Well, whether it was a band, or – as is the case with our poem today, a song – teenagers have been shaken and taken out of the mundanity of school life, or hanging out on street corners, by music. Often it is a ‘fuck you’ to all that has gone before.

Lucky enough to be fifteen years old in 1977 with forgiving parents, it was punk, reggae, then being from Coventry, Ska (especially the Specials), that blew the bloody bedroom door off for me; the music, the bands, the look, all felt like a revolution. The Clash song ‘1977‘ summed up the mood; ‘No Elvis, Beatles or the Rolling Stones, in 1977!!!!!’ – (Elvis in fact died that year, so it was very prescient, as the song was written before his death). It was the camaraderie which, essentially said: no-one likes us, we don’t care.

Theresa LolaMost teenagers have that moment, when the music is for only them; it reflects their mood in the face of world issues and adults who they feel don’t understand them. It can often be the first step to independence, which you and your friends own. I see this in Theresa Lola’s wonderful celebration of Fat Joe’s Lean Back, ‘in the unofficial national anthem at school. When the students gather you recite the lyrics to Lean Back, lean your shoulder at a 45-degree angle and watch them gaze at the perfect arch, your tongue burning with no lyric left un-scraped.’ We can see the whole playground making the moves, mouthing the words, coming together. Then the poem takes us to deeper stuff, how the music makes us feel about our identity, our position in society. ‘Till now you carried the name ‘unidentified female body in the yearbook pictures’. You tried scratching out the name, shifted to the busy table at the cafeteria.’ This is what makes great music, and great art more generally; both uniting, whilst at the same time making us feel it so personally. (more…)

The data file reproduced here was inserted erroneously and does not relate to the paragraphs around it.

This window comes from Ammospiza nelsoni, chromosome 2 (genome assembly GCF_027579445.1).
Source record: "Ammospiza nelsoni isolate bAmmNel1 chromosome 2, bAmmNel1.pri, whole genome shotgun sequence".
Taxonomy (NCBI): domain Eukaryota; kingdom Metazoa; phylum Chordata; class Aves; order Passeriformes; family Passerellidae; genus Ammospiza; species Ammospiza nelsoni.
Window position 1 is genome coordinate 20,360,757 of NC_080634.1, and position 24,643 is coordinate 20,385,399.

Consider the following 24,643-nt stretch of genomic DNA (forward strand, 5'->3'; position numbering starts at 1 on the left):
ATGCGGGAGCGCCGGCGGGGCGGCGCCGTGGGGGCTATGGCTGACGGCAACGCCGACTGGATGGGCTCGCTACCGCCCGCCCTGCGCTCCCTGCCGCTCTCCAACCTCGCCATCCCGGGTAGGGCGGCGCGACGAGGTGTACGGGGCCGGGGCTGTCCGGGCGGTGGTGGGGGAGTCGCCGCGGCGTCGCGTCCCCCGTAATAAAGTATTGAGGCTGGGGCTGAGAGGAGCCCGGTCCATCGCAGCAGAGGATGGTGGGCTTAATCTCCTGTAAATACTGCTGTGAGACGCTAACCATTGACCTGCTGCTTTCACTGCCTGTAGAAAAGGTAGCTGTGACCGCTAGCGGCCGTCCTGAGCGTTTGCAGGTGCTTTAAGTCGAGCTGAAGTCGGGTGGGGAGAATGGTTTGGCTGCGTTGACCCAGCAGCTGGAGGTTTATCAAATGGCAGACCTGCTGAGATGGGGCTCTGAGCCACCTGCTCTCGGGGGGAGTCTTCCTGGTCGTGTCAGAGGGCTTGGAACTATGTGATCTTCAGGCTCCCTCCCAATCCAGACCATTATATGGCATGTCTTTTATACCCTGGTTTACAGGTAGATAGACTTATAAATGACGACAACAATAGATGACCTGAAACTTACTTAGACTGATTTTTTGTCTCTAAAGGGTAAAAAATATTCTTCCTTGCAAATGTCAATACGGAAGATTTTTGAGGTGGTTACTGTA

Guest Post by Steve Pottinger, with his poem ‘Desaparecida’

sofaOn January 8th this year, a friend of mine was kidnapped by a Mexican drugs cartel. John Sevigny is a photographer, a US national who spends a lot of time in Central America; he was visiting Cordoba, in Veracruz state in Mexico, when he and a woman he was working with were abducted by a large number of heavily armed men.

Abduction in Mexico isn’t uncommon. Over 30,000 people have disappeared, and while I knew of los desaparecidos I guess it’s human nature to believe this ongoing tragedy – like all tragedies – is something which happens to others, and never to anyone you know or care about. Maybe that’s a necessary disconnect which allows us to live free from anxiety and constant fear. Perhaps that explains the shock when it turns out not to be true. (more…)